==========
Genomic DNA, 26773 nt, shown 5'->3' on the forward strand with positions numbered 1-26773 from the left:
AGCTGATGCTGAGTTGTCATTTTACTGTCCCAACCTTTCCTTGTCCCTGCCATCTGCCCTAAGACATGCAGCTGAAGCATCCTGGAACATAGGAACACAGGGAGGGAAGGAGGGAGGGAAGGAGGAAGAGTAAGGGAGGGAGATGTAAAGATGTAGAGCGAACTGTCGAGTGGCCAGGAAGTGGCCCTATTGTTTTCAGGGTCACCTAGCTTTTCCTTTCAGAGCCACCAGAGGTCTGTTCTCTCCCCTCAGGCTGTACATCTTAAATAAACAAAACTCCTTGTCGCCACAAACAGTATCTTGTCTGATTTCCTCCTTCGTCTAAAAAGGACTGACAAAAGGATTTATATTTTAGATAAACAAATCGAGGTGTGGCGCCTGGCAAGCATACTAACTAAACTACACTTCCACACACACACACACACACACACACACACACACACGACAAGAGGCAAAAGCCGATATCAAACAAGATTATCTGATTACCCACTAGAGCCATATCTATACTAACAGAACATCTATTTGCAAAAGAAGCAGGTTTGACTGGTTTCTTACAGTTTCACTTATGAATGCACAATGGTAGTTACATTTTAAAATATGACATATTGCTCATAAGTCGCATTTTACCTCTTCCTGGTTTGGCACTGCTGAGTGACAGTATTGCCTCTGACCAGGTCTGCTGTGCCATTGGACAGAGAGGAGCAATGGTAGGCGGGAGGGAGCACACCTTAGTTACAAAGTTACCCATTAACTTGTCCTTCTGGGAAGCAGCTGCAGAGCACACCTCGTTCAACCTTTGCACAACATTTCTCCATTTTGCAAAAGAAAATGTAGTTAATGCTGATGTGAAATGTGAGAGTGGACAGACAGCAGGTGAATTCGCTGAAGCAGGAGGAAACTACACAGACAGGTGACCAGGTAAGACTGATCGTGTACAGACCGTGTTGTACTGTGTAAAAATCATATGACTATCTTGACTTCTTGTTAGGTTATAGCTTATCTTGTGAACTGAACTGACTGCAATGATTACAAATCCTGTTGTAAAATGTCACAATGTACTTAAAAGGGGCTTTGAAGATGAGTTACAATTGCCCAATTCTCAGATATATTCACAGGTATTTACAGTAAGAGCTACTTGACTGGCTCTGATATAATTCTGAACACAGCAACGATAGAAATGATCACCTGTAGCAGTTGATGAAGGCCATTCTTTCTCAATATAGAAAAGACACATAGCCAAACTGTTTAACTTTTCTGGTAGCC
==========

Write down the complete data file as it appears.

Genomic DNA, 26773 nt, shown 5'->3' on the forward strand with positions numbered 1-26773 from the left:
AGCTGATGCTGAGTTGTCATTTTACTGTCCCAACCTTTCCTTGTCCCTGCCATCTGCCCTAAGACATGCAGCTGAAGCATCCTGGAACATAGGAACACAGGGAGGGAAGGAGGGAGGGAAGGAGGAAGAGTAAGGGAGGGAGATGTAAAGATGTAGAGCGAACTGTCGAGTGGCCAGGAAGTGGCCCTATTGTTTTCAGGGTCACCTAGCTTTTCCTTTCAGAGCCACCAGAGGTCTGTTCTCTCCCCTCAGGCTGTACATCTTAAATAAACAAAACTCCTTGTCGCCACAAACAGTATCTTGTCTGATTTCCTCCTTCGTCTAAAAAGGACTGACAAAAGGATTTATATTTTAGATAAACAAATCGAGGTGTGGCGCCTGGCAAGCATACTAACTAAACTACACTTCCACACACACACACACACACACACACACACACACACGACAAGAGGCAAAAGCCGATATCAAACAAGATTATCTGATTACCCACTAGAGCCATATCTATACTAACAGAACATCTATTTGCAAAAGAAGCAGGTTTGACTGGTTTCTTACAGTTTCACTTATGAATGCACAATGGTAGTTACATTTTAAAATATGACATATTGCTCATAAGTCGCATTTTACCTCTTCCTGGTTTGGCACTGCTGAGTGACAGTATTGCCTCTGACCAGGTCTGCTGTGCCATTGGACAGAGAGGAGCAATGGTAGGCGGGAGGGAGCACACCTTAGTTACAAAGTTACCCATTAACTTGTCCTTCTGGGAAGCAGCTGCAGAGCACACCTCGTTCAACCTTTGCACAACATTTCTCCATTTTGCAAAAGAAAATGTAGTTAATGCTGATGTGAAATGTGAGAGTGGACAGACAGCAGGTGAATTCGCTGAAGCAGGAGGAAACTACACAGACAGGTGACCAGGTAAGACTGATCGTGTACAGACCGTGTTGTACTGTGTAAAAATCATATGACTATCTTGACTTCTTGTTAGGTTATAGCTTATCTTGTGAACTGAACTGACTGCAATGATTACAAATCCTGTTGTAAAATGTCACAATGTACTTAAAAGGGGCTTTGAAGATGAGTTACAATTGCCCAATTCTCAGATATATTCACAGGTATTTACAGTAAGAGCTACTTGACTGGCTCTGATATAATTCTGAACACAGCAACGATAGAAATGATCACCTGTAGCAGTTGATGAAGGCCATTCTTTCTCAATATAGAAAAGACACATAGCCAAACTGTTTAACTTTTCTGGTAGCC